"Bless your heart, the Yankee Congress hasn't invented it yet."
"Well, you kin kiss my grits!"

Well, whaddya know?  Even the guys.

    Decoration Day remained an observance of Civil War dead up until after the First World War.  Following one of history’s most idiotic conflicts (which didn’t end up being the “war to end all wars” after all.  Suckers.), it was decided that May 30th would be set aside to honor all American war dead.

    NOTE:  And those who lost their lives during peacetime in service to their country.

    The name, however, stuck until it officially changed to Memorial Day in 1967.  No matter what it was called, though, Americans throughout the nation took time out to honor those who had fallen.

    What seemed to many to be a civic duty began to fade after Congress passed the Holiday Act of 1971.  An effort to consolidate some federal holidays into three-day weekends, it shifted Memorial Day to the last Monday in May.  The inexorable transformation from solemn tribute to summertime bacchanal had begun.

    I try my best not to be a crank about the avalanche of car commercials, barbecue tips shows, or “ABBA to ZZ Top-The Memorial Countdown of the 500 Most Popular Hits of the 70s, 80s, 90s, and Whatever the Frik We Call the First Decade of the 21st Century!”  It’s hard not to get caught up in the hype of a country poised at the brink of gloriously warm weather (sorry, Aussies) and summer reruns.  Hey, I like to walk around with my shirt off and scare wildlife like any other middle-aged guy.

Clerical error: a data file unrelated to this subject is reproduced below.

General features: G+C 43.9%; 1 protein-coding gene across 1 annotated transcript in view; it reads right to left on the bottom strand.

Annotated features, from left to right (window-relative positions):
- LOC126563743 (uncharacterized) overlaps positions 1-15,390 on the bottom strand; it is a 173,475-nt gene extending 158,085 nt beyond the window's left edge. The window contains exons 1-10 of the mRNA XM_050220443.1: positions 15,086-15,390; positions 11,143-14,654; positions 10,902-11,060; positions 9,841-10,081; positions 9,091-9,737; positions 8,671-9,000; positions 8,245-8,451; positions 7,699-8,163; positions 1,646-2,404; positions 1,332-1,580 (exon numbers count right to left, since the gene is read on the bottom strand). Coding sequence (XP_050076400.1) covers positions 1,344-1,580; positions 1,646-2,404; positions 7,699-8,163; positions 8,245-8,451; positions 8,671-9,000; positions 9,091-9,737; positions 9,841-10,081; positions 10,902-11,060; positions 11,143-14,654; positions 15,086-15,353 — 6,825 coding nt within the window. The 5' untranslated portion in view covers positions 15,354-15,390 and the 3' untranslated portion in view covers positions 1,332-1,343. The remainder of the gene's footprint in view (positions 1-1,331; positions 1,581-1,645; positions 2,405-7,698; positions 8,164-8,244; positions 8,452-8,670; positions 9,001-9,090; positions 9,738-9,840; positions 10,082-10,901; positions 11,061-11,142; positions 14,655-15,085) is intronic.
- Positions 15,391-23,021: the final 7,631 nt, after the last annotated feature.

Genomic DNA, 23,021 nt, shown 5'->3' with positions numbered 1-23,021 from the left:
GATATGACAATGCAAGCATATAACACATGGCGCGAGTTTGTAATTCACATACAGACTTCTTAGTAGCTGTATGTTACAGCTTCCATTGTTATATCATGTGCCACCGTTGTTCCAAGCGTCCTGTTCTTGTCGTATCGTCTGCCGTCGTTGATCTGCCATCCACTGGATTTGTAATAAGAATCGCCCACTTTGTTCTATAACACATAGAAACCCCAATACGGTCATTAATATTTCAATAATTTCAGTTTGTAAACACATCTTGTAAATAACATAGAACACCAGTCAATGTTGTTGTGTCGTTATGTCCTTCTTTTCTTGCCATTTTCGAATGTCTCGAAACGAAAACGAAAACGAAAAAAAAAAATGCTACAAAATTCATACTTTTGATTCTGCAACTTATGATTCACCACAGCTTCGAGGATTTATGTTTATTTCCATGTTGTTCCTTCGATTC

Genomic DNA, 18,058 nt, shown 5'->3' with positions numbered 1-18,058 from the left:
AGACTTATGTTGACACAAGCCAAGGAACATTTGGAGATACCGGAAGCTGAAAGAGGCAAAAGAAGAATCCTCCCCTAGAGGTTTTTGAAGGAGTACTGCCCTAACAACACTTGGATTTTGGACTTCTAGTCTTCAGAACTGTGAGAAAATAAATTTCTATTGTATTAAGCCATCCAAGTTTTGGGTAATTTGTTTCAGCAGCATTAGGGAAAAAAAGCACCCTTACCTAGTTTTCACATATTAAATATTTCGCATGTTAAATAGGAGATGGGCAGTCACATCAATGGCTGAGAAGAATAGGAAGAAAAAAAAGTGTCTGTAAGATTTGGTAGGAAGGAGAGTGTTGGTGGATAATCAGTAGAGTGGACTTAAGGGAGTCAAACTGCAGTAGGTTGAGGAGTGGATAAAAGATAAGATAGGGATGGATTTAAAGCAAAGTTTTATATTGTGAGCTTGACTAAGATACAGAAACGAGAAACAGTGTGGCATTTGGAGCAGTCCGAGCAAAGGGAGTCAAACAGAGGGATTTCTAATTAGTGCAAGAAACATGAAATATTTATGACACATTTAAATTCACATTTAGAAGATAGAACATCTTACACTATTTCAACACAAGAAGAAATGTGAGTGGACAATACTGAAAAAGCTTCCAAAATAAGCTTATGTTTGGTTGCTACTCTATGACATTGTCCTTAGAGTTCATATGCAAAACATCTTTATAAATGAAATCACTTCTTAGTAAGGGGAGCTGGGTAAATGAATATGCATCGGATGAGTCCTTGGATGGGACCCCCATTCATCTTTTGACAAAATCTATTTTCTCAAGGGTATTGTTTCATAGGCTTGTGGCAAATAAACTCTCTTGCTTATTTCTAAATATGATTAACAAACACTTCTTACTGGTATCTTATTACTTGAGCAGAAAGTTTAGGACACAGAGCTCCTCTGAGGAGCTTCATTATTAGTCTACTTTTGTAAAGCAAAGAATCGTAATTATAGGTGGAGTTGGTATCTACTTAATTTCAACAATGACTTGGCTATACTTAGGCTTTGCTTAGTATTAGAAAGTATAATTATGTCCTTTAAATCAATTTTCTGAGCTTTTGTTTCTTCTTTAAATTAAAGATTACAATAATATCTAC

Still, I remember when Memorial Day used to be about the Soldier, Sailor, Airman, Marine, and Coast Guardsman.  Parades, wreath-layings, air shows, flag-raisings:  those were what I remember.

    But, if I think back really hard (you could take that dirty), I also remember my shirtless father (I’m still in therapy) incinerating hot dogs from Shop Rite on the grill while listening to Best of the Ventures on his 8-Track player.  All while we played fetch with our dog-using my little brother’s bathing suit.  With my little brother still in it.

Like this.  But, not as tasty.

    When we weren’t playing catch with the Lawn Darts, that is.

"Those damn kids and their lawn dar....ooh.  Hot dogs."

    Ahhhhh, good times.

    So, when I get up tomorrow morning, I’m going to fly my flag before heading off to see the Memorial Day parade.  I’ll place my hand over my heart when the national anthem is played at the wreath-laying.  And hang on to every word spoken by a veteran from either the American Legion or the VFW.

    It is then when I’ll remember.

    Then, I’ll go home to see if I can cook a hot dog better than my dad.